One more win, and a very realistic possibility becomes even more real. The players aren’t trying to let the fact that a team and Cup awaits them, even if it’s a finals matchup some saw coming.
“I think the whole playoffs, we’ve kind of seen who could be possible opponents, and for me at the beginning, I thought it was Vancouver,” Seidenberg said. “They were one of the strongest teams, but at the end, it doesn’t really matter who it is. Right now, our main focus is on tonight and focusing on our game and making sure we’re gonna win tonight.”
|05.25.11 at 1:05 pm ET|
TAMPA — Bruins rookie standout Brad Marchand admitted Wednesday morning, just hours before Game 6, that the pressure is on the Bruins to close out the Lightning tonight and avoid sending the Eastern Conference finals back to Boston for a Game 7 Friday night at TD Garden.
“Yeah, we want to,” Marchand said. “There’s definitely a lot of pressure. If it goes to a Game 7, anything can happen and it’s a situation we don’t really want to be in. We have to make sure we put our best game forward tonight and give ourselves the best opportunity.
“We do have to keep our emotions in check. The Stanley Cup finals, that’s obviously the end goal but there’s still a long ways to go to get there. They’re going to have to play an amazing game tonight, there’s no question about that. We have to make sure we’re really ready to counter these guys and put on a good game here.”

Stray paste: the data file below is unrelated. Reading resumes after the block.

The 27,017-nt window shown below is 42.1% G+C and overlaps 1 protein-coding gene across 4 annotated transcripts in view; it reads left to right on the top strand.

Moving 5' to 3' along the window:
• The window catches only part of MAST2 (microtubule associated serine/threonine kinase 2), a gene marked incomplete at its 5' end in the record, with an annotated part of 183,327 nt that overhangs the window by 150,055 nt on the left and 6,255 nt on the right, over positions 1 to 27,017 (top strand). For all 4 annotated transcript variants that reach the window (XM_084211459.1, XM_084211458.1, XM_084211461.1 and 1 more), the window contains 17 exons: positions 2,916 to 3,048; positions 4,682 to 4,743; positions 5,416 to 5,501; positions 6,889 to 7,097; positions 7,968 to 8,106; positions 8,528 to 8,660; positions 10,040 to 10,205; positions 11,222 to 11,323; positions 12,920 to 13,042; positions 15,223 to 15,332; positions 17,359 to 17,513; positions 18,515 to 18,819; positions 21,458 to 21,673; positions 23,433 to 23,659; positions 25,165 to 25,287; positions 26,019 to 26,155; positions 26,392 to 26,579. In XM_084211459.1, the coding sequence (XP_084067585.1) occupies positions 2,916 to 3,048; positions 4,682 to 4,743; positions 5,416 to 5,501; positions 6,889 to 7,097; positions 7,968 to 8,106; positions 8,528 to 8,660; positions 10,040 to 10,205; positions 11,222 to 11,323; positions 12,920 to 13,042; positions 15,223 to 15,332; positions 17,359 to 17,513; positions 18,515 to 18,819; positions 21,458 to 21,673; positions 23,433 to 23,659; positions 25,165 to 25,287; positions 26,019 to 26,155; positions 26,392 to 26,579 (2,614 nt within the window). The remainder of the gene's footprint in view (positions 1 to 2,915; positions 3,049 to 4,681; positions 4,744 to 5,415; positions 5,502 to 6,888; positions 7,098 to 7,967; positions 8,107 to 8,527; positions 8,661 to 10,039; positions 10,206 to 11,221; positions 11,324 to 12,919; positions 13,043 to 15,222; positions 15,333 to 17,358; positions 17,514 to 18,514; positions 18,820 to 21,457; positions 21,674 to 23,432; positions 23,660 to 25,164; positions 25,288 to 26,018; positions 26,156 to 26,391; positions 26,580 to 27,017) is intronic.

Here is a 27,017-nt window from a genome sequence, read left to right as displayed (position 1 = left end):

The veteran he is, Daniel Paille had a slightly different take. He was more concerned with the end result than how they got there.
“I don’t think we feel any more pressure tonight than we did the last game,” Paille said. “Even though we started out slow, we responded well and came out with a big win. It shouldn’t be any more or less than the last game.”
Paille and Marchand would probably agree on one thing for sure – don’t expect the Bruins to get outshot 14-4 in the opening 20 minutes like they were on Monday, only to recover and score twice in the second and stabilize the game.
“We want to carry the momentum from the last game into our first period and make sure we have a big start,” Marchand said. “They’re going to come out flying tonight and try to build off that. We have to make sure we have a lot better first period than we did last game. We were nowhere to be seen in that first period [Game 5] and we have to make sure that doesn’t happen again.”
If the Bruins beat the Lightning tonight, they will face the Vancouver Canucks in the Stanley Cup finals after Vancouver advanced with a 3-2 win over San Jose in double overtime Tuesday night. Face-off tonight at St. Pete Times Forum is 8 p.m. ET.
|05.25.11 at 10:28 am ET|
NESN hockey analyst Andy Brickley joined the Dennis & Callahan show Wednesday morning to offer his views on the Eastern Conference finals. The Bruins are in Tampa for Game 6 Wednesday night, holding a 3-2 series lead. To hear the interview, go to the Dennis & Callahan audio on demand page.
“I think the Bruins have the edge,” Brickley said. “I guess there’s a piece of them that says, ‘Look, even if we don’t win this game, we still have Game 7. We play it on home ice. We know that we’ve beaten this team three times. We’re confident. We’re coming off a victory. We’ve shown that we’re a bigger, more physical, stronger team when we execute the way we’re supposed to play. We felt that we were a deeper more balanced team coming into this playoff series.’